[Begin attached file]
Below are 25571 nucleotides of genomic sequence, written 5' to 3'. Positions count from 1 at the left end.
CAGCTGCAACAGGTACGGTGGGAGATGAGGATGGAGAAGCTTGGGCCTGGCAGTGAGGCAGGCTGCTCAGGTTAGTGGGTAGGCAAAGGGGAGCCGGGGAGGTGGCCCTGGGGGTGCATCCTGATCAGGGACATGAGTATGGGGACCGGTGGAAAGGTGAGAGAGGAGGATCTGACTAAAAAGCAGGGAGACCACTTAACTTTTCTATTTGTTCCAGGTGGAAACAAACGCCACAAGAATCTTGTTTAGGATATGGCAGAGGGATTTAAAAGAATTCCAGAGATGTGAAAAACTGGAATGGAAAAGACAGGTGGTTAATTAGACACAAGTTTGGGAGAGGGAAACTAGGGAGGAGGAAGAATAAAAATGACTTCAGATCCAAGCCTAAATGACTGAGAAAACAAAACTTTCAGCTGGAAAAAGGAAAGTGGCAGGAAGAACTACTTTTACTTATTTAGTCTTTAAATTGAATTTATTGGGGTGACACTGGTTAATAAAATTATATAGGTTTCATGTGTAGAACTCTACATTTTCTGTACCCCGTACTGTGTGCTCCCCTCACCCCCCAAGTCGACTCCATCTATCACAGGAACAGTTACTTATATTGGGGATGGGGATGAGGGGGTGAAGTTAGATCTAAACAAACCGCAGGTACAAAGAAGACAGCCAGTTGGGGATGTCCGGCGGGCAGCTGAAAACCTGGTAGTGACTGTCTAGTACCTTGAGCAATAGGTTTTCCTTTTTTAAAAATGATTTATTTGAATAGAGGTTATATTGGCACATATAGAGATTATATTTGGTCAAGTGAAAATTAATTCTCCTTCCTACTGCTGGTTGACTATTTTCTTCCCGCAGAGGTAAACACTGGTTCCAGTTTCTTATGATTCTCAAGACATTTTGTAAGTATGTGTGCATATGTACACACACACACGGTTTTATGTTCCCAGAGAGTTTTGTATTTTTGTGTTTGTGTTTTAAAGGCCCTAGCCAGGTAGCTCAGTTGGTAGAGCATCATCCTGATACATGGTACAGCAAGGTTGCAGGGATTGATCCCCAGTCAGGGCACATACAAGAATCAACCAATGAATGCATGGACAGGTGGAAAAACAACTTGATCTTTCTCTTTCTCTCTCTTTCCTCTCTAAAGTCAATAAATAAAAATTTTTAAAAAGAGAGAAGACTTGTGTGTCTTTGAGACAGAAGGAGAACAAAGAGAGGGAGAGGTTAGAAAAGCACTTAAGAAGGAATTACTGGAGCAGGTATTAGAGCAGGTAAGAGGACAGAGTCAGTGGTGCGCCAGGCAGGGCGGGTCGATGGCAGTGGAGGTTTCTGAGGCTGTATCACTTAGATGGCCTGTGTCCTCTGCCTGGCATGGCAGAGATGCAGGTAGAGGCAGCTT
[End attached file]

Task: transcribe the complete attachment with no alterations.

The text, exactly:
Below are 25571 nucleotides of genomic sequence, written 5' to 3'. Positions count from 1 at the left end.
CAGCTGCAACAGGTACGGTGGGAGATGAGGATGGAGAAGCTTGGGCCTGGCAGTGAGGCAGGCTGCTCAGGTTAGTGGGTAGGCAAAGGGGAGCCGGGGAGGTGGCCCTGGGGGTGCATCCTGATCAGGGACATGAGTATGGGGACCGGTGGAAAGGTGAGAGAGGAGGATCTGACTAAAAAGCAGGGAGACCACTTAACTTTTCTATTTGTTCCAGGTGGAAACAAACGCCACAAGAATCTTGTTTAGGATATGGCAGAGGGATTTAAAAGAATTCCAGAGATGTGAAAAACTGGAATGGAAAAGACAGGTGGTTAATTAGACACAAGTTTGGGAGAGGGAAACTAGGGAGGAGGAAGAATAAAAATGACTTCAGATCCAAGCCTAAATGACTGAGAAAACAAAACTTTCAGCTGGAAAAAGGAAAGTGGCAGGAAGAACTACTTTTACTTATTTAGTCTTTAAATTGAATTTATTGGGGTGACACTGGTTAATAAAATTATATAGGTTTCATGTGTAGAACTCTACATTTTCTGTACCCCGTACTGTGTGCTCCCCTCACCCCCCAAGTCGACTCCATCTATCACAGGAACAGTTACTTATATTGGGGATGGGGATGAGGGGGTGAAGTTAGATCTAAACAAACCGCAGGTACAAAGAAGACAGCCAGTTGGGGATGTCCGGCGGGCAGCTGAAAACCTGGTAGTGACTGTCTAGTACCTTGAGCAATAGGTTTTCCTTTTTTAAAAATGATTTATTTGAATAGAGGTTATATTGGCACATATAGAGATTATATTTGGTCAAGTGAAAATTAATTCTCCTTCCTACTGCTGGTTGACTATTTTCTTCCCGCAGAGGTAAACACTGGTTCCAGTTTCTTATGATTCTCAAGACATTTTGTAAGTATGTGTGCATATGTACACACACACACGGTTTTATGTTCCCAGAGAGTTTTGTATTTTTGTGTTTGTGTTTTAAAGGCCCTAGCCAGGTAGCTCAGTTGGTAGAGCATCATCCTGATACATGGTACAGCAAGGTTGCAGGGATTGATCCCCAGTCAGGGCACATACAAGAATCAACCAATGAATGCATGGACAGGTGGAAAAACAACTTGATCTTTCTCTTTCTCTCTCTTTCCTCTCTAAAGTCAATAAATAAAAATTTTTAAAAAGAGAGAAGACTTGTGTGTCTTTGAGACAGAAGGAGAACAAAGAGAGGGAGAGGTTAGAAAAGCACTTAAGAAGGAATTACTGGAGCAGGTATTAGAGCAGGTAAGAGGACAGAGTCAGTGGTGCGCCAGGCAGGGCGGGTCGATGGCAGTGGAGGTTTCTGAGGCTGTATCACTTAGATGGCCTGTGTCCTCTGCCTGGCATGGCAGAGATGCAGGTAGAGGCAGCTT